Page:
3. Adjusting SaaS Cash Flow Forecasts for Expected Growth
If you’re expecting your company to grow, you should also expect costs to grow as well. You’ll need more people, more laptops, and more SaaS software licenses for those employees, and more everything. Don’t forget to adjust your cash flow needs to account for the increased costs associated with company growth.
4. Estimating SaaS Customer Churn
The SaaS model makes it easy to instantly see active customer counts and accurately track customer growth and churn. However, you never know what tomorrow might bring…like a pandemic. Unfortunately, turning off a SaaS subscription is almost as easy as turning it on, so your churn rates could fluctuate frequently.
5. Relying on New SaaS Customers for Growth
Forecasting SaaS cash flow from new customers is as easy as just multiplying the users times the subscription prices. New customer growth is then the engine of your company growth. Be sure your SaaS cash flow forecasts take into account the required sales and other resources needed to reach your new customer targets.
FP&A Software Solutions for SaaS Cash Flow Forecasting
The finance teams at SaaS company typically run on spreadsheets and dedicated accounting software solutions like QuickBooks. However, these tools lack the broader and more strategic capabilities FP&A teams need, especially when it comes to the complex cash flow forecasting needs of a SaaS company.
Best-in-class FP&A and finance teams at SaaS companies know a dedicated FP&A software solution will help them overcome key challenges while also providing more insights, more time to collaborate with the business, and more flexibility to react to whatever tomorrow brings. These solutions are especially helpful, easy to use, and quick to deploy when they leverage the spreadsheets already in use by FP&A.
SaaS companies seeking an FP&A software solution should keep three things in mind when evaluating potential providers:
- Fast and easy deployment. No one wants to spend months rolling out a complex software solution. FP&A at small and mid-sized businesses want software that delivers value within days and can be deployed without IT teams, expensive consultants, or long projects.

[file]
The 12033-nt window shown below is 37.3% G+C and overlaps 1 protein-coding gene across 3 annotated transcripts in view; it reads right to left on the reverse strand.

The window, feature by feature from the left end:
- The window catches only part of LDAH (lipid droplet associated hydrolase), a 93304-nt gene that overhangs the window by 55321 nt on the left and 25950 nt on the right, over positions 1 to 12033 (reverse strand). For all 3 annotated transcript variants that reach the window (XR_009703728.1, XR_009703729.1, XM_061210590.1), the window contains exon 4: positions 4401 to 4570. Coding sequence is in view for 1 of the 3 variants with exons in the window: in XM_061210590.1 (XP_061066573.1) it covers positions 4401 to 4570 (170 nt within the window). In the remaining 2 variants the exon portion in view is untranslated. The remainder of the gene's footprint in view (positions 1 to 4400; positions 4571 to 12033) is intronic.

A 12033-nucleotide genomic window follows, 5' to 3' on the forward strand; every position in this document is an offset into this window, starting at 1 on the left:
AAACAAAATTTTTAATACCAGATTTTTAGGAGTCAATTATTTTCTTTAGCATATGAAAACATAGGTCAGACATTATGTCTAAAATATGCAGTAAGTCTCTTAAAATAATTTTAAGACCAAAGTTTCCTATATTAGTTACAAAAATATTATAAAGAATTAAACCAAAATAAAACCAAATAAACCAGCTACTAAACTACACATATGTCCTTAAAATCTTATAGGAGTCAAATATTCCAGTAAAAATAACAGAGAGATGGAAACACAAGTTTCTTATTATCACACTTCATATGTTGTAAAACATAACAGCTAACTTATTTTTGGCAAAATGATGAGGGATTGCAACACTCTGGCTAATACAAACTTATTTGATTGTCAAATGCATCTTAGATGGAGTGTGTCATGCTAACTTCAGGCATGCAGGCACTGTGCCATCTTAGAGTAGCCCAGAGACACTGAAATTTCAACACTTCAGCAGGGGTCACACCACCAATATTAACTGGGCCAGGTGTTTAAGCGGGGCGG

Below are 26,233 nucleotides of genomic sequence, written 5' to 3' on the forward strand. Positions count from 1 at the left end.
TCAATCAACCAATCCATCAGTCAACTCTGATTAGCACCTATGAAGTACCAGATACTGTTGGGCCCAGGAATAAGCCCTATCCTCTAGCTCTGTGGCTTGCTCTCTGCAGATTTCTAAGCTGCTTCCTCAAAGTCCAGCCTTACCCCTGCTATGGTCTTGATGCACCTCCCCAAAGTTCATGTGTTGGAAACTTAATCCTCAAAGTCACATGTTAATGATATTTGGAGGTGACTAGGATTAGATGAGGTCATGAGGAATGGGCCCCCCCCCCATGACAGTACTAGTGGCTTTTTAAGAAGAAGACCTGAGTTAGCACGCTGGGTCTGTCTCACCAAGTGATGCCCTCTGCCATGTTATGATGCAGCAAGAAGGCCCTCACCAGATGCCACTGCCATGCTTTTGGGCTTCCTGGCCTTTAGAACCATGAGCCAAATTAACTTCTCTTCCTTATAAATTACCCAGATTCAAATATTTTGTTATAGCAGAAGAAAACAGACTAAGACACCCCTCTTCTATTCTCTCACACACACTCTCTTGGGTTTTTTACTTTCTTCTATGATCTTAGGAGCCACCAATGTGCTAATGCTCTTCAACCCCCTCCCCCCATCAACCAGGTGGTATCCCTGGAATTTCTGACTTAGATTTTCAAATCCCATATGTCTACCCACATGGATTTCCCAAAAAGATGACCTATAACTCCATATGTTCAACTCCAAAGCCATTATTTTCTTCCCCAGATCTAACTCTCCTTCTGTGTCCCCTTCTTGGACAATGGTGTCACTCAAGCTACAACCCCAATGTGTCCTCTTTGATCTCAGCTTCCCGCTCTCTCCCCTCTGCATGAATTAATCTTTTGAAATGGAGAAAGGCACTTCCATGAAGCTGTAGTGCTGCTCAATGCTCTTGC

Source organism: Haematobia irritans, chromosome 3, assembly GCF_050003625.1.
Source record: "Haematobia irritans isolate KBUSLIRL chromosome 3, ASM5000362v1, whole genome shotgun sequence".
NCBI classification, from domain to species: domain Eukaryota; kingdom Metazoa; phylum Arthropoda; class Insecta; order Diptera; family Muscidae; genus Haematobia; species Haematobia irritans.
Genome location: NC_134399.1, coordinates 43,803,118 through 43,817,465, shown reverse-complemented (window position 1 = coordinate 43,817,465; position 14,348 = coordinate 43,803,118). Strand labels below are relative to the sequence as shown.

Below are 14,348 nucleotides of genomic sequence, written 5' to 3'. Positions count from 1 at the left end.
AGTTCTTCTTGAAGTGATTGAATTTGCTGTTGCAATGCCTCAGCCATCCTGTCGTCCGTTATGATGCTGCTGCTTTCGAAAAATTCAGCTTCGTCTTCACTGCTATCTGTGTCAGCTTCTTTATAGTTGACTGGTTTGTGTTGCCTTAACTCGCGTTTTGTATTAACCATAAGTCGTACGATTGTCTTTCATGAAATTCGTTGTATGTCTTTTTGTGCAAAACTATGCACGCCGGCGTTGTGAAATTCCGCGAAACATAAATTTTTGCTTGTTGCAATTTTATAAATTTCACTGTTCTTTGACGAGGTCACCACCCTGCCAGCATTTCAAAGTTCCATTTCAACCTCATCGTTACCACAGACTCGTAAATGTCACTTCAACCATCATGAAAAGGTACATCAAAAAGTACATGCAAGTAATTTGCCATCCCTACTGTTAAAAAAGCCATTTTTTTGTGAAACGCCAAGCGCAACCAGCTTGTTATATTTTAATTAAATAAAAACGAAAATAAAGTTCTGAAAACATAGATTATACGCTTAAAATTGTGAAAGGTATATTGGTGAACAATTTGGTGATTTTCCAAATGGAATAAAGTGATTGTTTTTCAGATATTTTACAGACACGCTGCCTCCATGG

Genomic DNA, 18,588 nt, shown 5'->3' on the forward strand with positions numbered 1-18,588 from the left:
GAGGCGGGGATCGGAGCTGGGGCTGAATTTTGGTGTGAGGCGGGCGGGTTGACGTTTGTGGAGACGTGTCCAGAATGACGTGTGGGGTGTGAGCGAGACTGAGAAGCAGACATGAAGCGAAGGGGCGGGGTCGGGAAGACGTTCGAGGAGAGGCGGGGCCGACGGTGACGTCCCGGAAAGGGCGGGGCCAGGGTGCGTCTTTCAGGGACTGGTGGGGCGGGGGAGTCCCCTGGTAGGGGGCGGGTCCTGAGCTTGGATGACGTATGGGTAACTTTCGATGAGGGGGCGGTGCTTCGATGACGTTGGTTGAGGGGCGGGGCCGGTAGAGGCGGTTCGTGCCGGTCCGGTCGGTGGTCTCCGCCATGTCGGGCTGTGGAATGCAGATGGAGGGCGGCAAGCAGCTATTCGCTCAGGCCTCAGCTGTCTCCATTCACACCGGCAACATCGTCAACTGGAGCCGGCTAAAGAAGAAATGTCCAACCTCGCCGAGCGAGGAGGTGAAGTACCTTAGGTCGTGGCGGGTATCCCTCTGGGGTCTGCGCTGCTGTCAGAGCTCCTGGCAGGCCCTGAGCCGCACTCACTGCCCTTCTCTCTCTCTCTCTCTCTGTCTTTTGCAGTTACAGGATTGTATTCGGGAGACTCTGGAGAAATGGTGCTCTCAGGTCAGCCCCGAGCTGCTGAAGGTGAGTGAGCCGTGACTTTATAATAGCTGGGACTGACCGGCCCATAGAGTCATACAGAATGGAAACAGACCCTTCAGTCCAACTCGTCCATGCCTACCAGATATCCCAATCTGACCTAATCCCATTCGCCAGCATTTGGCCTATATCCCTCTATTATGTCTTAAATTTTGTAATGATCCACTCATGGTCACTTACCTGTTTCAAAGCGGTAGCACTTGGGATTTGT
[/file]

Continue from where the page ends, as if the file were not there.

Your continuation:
- Ease of use. Any new FP&A solution has to be cloud-based, accessible from any web browser, and able to easily use the tools you’re already using, like Microsoft Excel and Google Sheets. The flexibility to work when, how, and where you want is also important in our work-from-anywhere reality. And, don’t forget that any solution must integrate with the source data systems already used by FP&A and elsewhere in your company.
- Scale and flexibility. FP&A collaborates with every area of the business, so your solution must ensure it supports your always-changing needs and a wide range of use cases. Even as your business grows and changes, be sure you can easily add new capabilities, data sources, and processes.
Recommended FP&A software solutions include:
- Cube provides a simple and intuitive experience that makes it a great choice for SaaS companies that want to get started fast with scalable, enterprise-grade technology at a reasonable price.
- Workday Adaptive Planning offers strong capabilities outside of Finance and FP&A, which makes Adaptive Planning a good choice for large SaaS enterprises seeking a transformational, company-wide FP&A solution. Read our complete Adaptive Planning review.
- Anaplan is great for large SaaS enterprises with a strong IT team ready to lead a large transformation initiative.
- Planful is ideal for larger SaaS companies with big FP&A teams that want to expand their scope of influence beyond Finance.
- Vena is ideal for SaaS companies that need the fixed process and planning guidance of pre-built FP&A solutions, or that have the resources to uniquely customize those pre-built solutions for their own needs.
Want to see some more? Hop over to our guide of the best FP&A software tools.
Conclusion: SaaS Cash Flow Forecasting
That's our mini guide on cash forecasting in a SaaS business.
As you know, FP&A can uncover some pretty ridiculous revelations about how to best manage a business. But sometimes you need the right tool to help you.
If you're looking for a tool, request a demo and we'll talk about how Cube could help.